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From: <tim@ce...>  20070710 08:37:38

Dear all, what is the difference between System::solution and System::current_local_solution? My guess would be that current_local_solution only holds those values that live on the local processor, whereas solution holds all values. But then, I wonder why it is necessary to have both. Another guess would be that solution is only valid in certain situations. But then, I don't know how to find out whether it is currently valid or not. Best Regards, Tim  Dr. Tim Kroeger Phone +494212187710 tim@..., tim@... Fax +494212184236 MeVis Research GmbH, Universitaetsallee 29, D28359 Bremen, Germany Amtsgericht Bremen HRB 16222 Geschaeftsfuehrer: Prof. Dr. H.O. Peitgen 
From: Andrea Hawkins <andjhawkins@gm...>  20100112 16:36:47

Hello I'm wondering if someone could give me a quick tutorial on how the storage works for current_local_solution... I understand that current_local_solution is supposed to carry only the information necessary for the computations on a specific processor. And in the documentation, there is a comment in regards to the current_local_solution "All the values I need to compute my contribution to the simulation at hand. Think of this as the current solution with any ghost values needed from other processors. This vector is necessarily larger than the solution vector in the case of a parallel simulation" But... in the update function there is a line libmesh_assert (current_local_solution <http://libmesh.sourceforge.net/doxygen/classSystem.php#47b00cd00684aebe3c095aba010626e5>>size() == solution <http://libmesh.sourceforge.net/doxygen/classSystem.php#d679ef41b83fdefc3fe649e99672a941>>size()); which implies that they are the same size... =) So, I thought perhaps this is just the global size, maybe it is the local size that should be different. But, I checked that (at least on a 2 processor run) and they had the same local size as well. So, what exactly is the current_local_solution? It appears to have the same parallel structure of solution. Does it just fill in zeros wherever there is an unneeded value? Thanks! Andrea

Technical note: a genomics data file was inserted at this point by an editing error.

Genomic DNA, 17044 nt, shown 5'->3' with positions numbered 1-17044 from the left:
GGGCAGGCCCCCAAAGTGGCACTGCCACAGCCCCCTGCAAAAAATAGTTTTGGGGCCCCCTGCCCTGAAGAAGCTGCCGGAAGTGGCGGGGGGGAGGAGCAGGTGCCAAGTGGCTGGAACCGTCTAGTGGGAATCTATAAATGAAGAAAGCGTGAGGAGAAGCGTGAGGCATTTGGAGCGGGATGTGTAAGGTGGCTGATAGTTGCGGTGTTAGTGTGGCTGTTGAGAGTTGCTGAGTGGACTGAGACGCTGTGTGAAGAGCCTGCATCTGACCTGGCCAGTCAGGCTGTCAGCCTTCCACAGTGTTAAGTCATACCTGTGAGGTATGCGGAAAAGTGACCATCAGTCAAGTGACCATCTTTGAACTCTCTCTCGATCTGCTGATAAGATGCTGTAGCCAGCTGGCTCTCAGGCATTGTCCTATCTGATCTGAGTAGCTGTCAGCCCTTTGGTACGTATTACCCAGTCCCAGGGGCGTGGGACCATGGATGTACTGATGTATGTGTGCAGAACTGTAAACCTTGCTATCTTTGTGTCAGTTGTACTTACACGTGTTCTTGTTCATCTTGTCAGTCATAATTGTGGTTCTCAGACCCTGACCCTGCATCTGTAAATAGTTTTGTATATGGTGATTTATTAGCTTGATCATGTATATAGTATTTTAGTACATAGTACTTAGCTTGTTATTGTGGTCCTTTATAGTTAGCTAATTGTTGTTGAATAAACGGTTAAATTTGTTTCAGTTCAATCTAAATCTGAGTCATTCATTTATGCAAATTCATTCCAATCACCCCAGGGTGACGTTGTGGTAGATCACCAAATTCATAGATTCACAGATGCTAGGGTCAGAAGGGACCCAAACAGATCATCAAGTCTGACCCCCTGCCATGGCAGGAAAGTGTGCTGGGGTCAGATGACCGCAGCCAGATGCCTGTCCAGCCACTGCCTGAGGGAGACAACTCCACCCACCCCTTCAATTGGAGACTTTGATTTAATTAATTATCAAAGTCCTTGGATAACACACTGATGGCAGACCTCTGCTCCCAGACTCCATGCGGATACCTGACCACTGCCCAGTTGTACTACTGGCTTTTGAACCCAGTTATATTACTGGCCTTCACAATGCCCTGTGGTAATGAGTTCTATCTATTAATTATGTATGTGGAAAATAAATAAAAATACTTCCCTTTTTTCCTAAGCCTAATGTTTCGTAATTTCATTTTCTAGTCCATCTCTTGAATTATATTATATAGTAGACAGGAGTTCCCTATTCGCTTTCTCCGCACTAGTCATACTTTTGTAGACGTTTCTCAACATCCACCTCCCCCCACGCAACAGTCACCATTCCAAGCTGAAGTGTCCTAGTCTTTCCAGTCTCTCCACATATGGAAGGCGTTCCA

From: Roy Stogner <roystgnr@ic...>  20100112 17:16:41